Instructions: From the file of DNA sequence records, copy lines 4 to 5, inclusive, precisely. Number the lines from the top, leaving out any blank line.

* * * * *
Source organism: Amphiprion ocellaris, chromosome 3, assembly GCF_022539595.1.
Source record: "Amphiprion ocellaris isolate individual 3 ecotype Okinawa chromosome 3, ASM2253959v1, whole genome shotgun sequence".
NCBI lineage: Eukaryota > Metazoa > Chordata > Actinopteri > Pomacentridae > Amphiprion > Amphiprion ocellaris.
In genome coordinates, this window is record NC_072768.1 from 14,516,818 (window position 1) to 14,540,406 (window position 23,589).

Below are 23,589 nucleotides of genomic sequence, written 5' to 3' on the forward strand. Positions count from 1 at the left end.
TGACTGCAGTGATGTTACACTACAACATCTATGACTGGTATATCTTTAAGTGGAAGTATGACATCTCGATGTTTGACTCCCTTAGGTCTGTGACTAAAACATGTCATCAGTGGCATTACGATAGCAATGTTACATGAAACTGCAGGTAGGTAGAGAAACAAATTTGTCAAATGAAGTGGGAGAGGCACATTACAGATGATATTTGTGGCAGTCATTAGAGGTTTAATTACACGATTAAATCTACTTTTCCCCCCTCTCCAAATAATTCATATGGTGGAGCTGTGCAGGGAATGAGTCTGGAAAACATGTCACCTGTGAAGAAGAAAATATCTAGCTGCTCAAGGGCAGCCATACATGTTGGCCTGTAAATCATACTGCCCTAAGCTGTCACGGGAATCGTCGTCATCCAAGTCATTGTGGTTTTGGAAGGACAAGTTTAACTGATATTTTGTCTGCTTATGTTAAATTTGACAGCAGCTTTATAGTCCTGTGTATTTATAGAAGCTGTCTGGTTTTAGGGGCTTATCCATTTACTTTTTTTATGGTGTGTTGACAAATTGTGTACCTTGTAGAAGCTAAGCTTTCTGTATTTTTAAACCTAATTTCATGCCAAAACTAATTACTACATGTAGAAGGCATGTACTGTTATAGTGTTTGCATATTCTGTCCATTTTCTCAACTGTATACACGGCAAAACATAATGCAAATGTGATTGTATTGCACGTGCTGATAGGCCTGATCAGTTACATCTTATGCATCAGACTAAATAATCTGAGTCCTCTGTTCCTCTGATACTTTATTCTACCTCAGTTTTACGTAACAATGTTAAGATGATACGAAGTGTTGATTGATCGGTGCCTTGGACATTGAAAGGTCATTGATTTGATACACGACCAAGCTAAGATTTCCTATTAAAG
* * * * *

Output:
In genome coordinates, this window is record NC_072768.1 from 14,516,818 (window position 1) to 14,540,406 (window position 23,589).

Below are 23,589 nucleotides of genomic sequence, written 5' to 3' on the forward strand. Positions count from 1 at the left end.